- - Monday, September 12, 2011


Drop in TVA fuel cost more than offsets hike

KNOXVILLE — Tennessee Valley Authority ratepayers in October will get a break from lower fuel costs, with average residential bills expected to drop by as much as $3.50.

Despite a 2 percent increase in the utility’s base rate starting next month, a TVA statement Monday said a projected reduction in demand for power and coal-fired generation will actually reduce customer bills.

Compared with September, the combined effects of the higher base rate and the decrease in total monthly fuel costs will mean an average decrease of $1.50 to $3.50, depending on usage.

The statement said average wholesale rates in October will be lower than they have been since June.

TVA supplies power to about 9 million people in Tennessee, Kentucky, Alabama, Mississippi, Georgia, North Carolina and Virginia.


Accenture settles claims of fraud for $63.7 million

NEW YORK — Global accounting giant Accenture has agreed to pay $63.7 million to settle a lawsuit alleging that it defrauded the federal government, officials said Monday.

“Accenture has agreed to resolve allegations that it received kickbacks for its recommendations of hardware and software to the government,” the Department of Justice stated.

The firm also “fraudulently inflated prices and rigged bids in connection with federal information technology contracts,” the statement said.

The lawsuit was brought against Accenture in Arkansas by two whistleblowers who are entitled to receive part of the settlement under a U.S. law designed to help ferret out fraud in government contracting.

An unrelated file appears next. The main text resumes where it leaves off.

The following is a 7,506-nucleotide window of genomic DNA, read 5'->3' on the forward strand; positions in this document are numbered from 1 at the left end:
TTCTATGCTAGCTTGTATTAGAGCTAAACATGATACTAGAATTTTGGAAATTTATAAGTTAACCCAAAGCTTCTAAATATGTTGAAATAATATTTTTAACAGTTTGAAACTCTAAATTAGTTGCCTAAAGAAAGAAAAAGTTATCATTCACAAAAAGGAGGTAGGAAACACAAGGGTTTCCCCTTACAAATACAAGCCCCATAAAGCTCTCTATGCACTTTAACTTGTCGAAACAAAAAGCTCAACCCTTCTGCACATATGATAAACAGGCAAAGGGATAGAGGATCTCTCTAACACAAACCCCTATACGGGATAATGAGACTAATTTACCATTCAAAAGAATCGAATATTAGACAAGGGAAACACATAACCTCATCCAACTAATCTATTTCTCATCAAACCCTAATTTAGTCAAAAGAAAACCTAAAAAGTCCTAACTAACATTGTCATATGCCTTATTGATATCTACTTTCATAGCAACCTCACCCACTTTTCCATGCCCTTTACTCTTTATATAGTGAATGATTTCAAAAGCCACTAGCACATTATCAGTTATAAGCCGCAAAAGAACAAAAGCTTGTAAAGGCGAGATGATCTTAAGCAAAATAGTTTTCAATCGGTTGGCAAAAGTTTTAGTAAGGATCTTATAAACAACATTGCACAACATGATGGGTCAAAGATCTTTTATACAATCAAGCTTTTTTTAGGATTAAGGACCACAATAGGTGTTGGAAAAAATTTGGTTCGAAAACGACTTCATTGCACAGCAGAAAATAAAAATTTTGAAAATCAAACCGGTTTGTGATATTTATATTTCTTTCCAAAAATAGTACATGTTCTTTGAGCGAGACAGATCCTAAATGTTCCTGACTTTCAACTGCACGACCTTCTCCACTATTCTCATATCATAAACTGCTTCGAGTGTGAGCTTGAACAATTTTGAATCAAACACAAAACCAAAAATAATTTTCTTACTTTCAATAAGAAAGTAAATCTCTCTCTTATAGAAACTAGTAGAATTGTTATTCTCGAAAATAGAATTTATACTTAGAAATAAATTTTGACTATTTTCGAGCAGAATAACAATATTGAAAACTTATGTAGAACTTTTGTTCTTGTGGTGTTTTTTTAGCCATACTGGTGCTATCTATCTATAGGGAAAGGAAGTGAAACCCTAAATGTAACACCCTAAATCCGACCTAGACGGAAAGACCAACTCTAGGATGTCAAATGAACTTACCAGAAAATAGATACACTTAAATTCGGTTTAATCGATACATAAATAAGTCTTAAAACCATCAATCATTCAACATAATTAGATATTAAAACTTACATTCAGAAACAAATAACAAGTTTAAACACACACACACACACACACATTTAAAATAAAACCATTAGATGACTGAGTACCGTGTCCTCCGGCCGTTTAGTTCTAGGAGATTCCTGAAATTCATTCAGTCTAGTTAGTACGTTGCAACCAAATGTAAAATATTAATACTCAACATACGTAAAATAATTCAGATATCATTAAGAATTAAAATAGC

Accenture, which employs more than 223,000 people around the world and had more than $21 billion in revenue last year, is one of the world’s largest technology outsourcing and management consulting companies.


Fired Yahoo CEO to quit directors board

SAN FRANCISCO — Carol Bartz has resigned from the Yahoo board of directors that she blasted for firing her as the company’s CEO last week.

The resignation reversed a defiant stance that Ms. Bartz took in a fiery interview published on Fortune magazine’s website Thursday. Ms. Bartz said, at the time, that she intended to retain her seat on Yahoo’s board even though she considered her fellow directors to be “doofuses.”

Ms. Bartz, 63, resigned from the board Friday, according to an email from board spokesman Charles Sipkins. Yahoo Inc. had previously said that Ms. Bartz was obligated to resign after her ouster as CEO.

Yahoo, which is based in Sunnyvale, Calif., has nine members left on its board.

An investment hedge fund that owns a 5.2 percent stake in Yahoo is asking Chairman Roy Bostock and three other directors to resign too. The fund, called Third Point, contends the board needs to be held accountable for hiring Ms. Bartz in January 2009 and other decisions that have contributed to a steep drop in Yahoo’s stock price in the past five years.


Entergy, state square off over nuke plant’s future

BRATTLEBORO — An executive at the company that owns Vermont’s only nuclear power plant told a federal judge Monday that he felt heavy pressure from state officials to sell power at a price favorable to Vermont utilities if his company wanted the state to allow the plant to continue operating.

The testimony by Marc Potkin, a vice president at Entergy Corp., came on the first day of a trial in which Entergy is suing the state for refusing to grant the Vermont Yankee nuclear plant the 20-year permit it needs to operate past March.

Entergy says its federal license extension, granted by the Nuclear Regulatory Commission in March, pre-empts the state’s decision.

On Monday, Mr. Potkin said Vermont utility executives told him they needed bargain rates to buy nuclear power from Vermont Yankee or they would not expect the state to allow the plant to continue running.

From wire dispatches and staff reports

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